Friday, October 8, 2010

Dune, by Frank Herbert

I have just finished reading Dune by Frank Herbert. For the first couple of chapters I was confused – way too many characters with weird names, titles and religions – and then I got into the rhythm of it. It’s a good sign that as soon as you finish a book you check the back to see what the sequel is called.

Dune is one of those books where the setting is almost a character of its own, where it is fleshed out and brought alive, and that’s a rare thing in a book where the entire world is imagined. Most books with fantasy landscapes give the bare bones and let the reader fill in the blanks, but not here. The descriptions of the desert were truly evocative, and the heat felt pervasive.

Dune has a cult following. I liked this book, but wouldn’t call myself a convert. I will read it again though, and look out for the sequels.

I did wonder if books like Dune are still published – it is a hefty 464 pages in the edition I read, not counting the appendices, containing hundreds of characters. The word count must be off a modern publisher’s scale. Are such books considered publishable these days? After forty years, Dune is still selling strong.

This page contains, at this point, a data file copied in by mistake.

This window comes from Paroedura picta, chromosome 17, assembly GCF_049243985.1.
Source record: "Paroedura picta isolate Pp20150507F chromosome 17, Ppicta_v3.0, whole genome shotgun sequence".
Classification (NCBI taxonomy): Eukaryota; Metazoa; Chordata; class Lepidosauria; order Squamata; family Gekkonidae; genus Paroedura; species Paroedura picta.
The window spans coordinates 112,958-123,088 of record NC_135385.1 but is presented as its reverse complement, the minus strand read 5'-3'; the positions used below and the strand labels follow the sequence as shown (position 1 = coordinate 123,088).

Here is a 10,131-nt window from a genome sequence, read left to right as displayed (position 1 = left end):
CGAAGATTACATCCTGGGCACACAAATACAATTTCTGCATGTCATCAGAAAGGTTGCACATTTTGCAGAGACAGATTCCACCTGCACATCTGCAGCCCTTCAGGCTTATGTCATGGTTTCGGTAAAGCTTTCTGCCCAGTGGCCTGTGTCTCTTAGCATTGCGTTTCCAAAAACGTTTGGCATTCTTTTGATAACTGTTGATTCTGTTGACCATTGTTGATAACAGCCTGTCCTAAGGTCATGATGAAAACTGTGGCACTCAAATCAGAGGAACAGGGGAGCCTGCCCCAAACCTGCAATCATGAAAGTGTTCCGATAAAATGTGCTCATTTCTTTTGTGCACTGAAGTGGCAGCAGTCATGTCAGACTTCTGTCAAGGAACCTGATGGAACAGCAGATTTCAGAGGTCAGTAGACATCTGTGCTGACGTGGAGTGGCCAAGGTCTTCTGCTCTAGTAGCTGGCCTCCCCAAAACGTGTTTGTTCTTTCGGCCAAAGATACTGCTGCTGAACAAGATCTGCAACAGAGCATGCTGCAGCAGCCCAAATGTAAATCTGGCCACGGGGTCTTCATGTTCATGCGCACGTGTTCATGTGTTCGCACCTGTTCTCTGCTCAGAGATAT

Buy your copy here at Amazon.


  1. Have you seen the Syfy miniseries for Dune? It was very well done, including the sequel, "Children of Dune," which was a combination of the next two books.

    And I checked, and the word count for Dune is 181,493.

  2. Hi Steve,

    That's a hell of a word count! I really wonder if it would even get a look in today.

    I haven't seen the Syfy miniseries. I might have to try and find it somewhere and check it out.



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